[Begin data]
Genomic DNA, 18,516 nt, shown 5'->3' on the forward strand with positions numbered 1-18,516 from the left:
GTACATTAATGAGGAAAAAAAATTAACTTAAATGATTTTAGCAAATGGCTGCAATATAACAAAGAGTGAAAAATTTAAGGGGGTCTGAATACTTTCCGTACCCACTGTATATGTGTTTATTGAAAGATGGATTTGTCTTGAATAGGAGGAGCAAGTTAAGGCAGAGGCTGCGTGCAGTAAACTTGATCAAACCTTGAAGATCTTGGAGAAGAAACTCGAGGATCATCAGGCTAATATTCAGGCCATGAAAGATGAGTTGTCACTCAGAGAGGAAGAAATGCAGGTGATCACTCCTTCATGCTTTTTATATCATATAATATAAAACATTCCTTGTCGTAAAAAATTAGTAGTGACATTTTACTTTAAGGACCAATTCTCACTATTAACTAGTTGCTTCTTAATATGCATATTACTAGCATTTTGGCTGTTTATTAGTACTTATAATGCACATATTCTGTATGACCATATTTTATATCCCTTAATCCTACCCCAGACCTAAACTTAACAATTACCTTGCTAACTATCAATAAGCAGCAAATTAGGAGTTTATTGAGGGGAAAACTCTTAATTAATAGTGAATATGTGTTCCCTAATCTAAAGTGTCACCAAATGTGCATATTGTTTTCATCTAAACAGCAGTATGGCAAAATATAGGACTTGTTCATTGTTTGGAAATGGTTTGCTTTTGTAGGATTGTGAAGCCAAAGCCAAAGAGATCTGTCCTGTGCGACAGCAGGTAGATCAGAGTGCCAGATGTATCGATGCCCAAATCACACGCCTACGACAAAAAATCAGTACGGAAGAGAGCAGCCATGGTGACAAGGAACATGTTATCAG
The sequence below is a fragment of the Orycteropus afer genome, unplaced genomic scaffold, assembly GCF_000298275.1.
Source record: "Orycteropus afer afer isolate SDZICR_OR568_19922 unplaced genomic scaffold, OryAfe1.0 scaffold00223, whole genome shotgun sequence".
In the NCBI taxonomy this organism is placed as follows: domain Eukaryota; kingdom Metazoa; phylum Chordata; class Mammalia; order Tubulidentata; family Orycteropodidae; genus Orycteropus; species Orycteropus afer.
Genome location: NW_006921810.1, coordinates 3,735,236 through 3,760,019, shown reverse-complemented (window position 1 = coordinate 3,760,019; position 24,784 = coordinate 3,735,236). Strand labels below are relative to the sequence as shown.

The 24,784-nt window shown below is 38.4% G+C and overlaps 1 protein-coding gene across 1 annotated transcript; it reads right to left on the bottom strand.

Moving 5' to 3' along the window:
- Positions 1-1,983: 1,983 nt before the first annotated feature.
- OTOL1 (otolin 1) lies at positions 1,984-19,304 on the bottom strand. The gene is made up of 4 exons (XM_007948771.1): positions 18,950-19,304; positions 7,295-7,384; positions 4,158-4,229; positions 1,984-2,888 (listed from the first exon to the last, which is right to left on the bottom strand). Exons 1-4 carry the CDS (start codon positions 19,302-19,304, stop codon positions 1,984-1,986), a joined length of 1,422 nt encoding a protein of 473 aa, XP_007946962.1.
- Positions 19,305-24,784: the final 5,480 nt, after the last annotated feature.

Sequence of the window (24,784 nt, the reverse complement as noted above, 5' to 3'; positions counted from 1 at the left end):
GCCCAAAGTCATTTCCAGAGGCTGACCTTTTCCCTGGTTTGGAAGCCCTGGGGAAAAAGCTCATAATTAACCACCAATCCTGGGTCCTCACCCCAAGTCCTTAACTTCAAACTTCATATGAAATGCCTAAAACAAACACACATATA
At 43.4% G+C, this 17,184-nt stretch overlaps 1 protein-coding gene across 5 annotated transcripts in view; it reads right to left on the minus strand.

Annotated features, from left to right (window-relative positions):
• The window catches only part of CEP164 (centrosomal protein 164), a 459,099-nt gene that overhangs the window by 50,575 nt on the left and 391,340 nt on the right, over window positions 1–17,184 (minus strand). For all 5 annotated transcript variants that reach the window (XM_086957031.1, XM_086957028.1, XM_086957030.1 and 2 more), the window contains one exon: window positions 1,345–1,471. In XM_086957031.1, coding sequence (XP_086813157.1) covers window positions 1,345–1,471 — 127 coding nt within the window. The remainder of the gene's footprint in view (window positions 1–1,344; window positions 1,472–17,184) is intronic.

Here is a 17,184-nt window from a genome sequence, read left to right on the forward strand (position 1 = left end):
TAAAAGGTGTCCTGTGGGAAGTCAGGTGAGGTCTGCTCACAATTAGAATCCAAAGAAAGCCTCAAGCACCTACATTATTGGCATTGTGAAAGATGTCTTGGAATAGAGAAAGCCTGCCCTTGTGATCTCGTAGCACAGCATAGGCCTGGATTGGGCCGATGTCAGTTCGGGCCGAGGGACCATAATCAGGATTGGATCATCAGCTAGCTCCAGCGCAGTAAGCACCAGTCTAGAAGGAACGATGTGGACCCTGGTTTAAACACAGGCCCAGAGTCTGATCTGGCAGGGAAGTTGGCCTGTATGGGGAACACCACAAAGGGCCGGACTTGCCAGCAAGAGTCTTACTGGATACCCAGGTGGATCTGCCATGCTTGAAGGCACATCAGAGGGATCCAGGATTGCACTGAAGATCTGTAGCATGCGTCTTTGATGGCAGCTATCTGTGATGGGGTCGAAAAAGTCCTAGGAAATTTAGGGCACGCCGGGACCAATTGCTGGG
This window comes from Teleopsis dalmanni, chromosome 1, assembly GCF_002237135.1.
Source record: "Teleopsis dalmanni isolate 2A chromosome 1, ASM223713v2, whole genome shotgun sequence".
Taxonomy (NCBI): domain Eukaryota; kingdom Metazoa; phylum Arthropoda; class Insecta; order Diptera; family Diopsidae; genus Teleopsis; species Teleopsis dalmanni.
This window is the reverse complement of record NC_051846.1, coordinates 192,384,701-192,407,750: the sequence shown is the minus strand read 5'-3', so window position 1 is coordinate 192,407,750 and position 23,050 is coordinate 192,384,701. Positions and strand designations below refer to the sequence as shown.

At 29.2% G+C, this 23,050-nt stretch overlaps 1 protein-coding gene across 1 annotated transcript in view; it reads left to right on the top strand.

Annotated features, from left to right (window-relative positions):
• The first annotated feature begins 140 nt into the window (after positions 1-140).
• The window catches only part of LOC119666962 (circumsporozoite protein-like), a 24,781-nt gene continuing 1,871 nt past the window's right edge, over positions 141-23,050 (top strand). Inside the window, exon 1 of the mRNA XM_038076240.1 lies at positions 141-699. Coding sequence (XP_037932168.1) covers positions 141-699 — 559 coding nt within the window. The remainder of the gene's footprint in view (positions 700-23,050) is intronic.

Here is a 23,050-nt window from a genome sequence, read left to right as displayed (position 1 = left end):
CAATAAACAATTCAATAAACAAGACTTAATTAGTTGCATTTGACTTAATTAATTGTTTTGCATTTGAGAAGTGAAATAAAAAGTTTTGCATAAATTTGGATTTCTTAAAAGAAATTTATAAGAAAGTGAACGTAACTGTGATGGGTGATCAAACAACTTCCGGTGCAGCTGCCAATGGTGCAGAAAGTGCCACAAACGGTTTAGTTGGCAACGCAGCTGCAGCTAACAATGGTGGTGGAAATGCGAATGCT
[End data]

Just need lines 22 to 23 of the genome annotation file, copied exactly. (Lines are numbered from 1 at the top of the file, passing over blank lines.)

This window is the reverse complement of record NC_051846.1, coordinates 192,384,701-192,407,750: the sequence shown is the minus strand read 5'-3', so window position 1 is coordinate 192,407,750 and position 23,050 is coordinate 192,384,701. Positions and strand designations below refer to the sequence as shown.

At 29.2% G+C, this 23,050-nt stretch overlaps 1 protein-coding gene across 1 annotated transcript in view; it reads left to right on the top strand.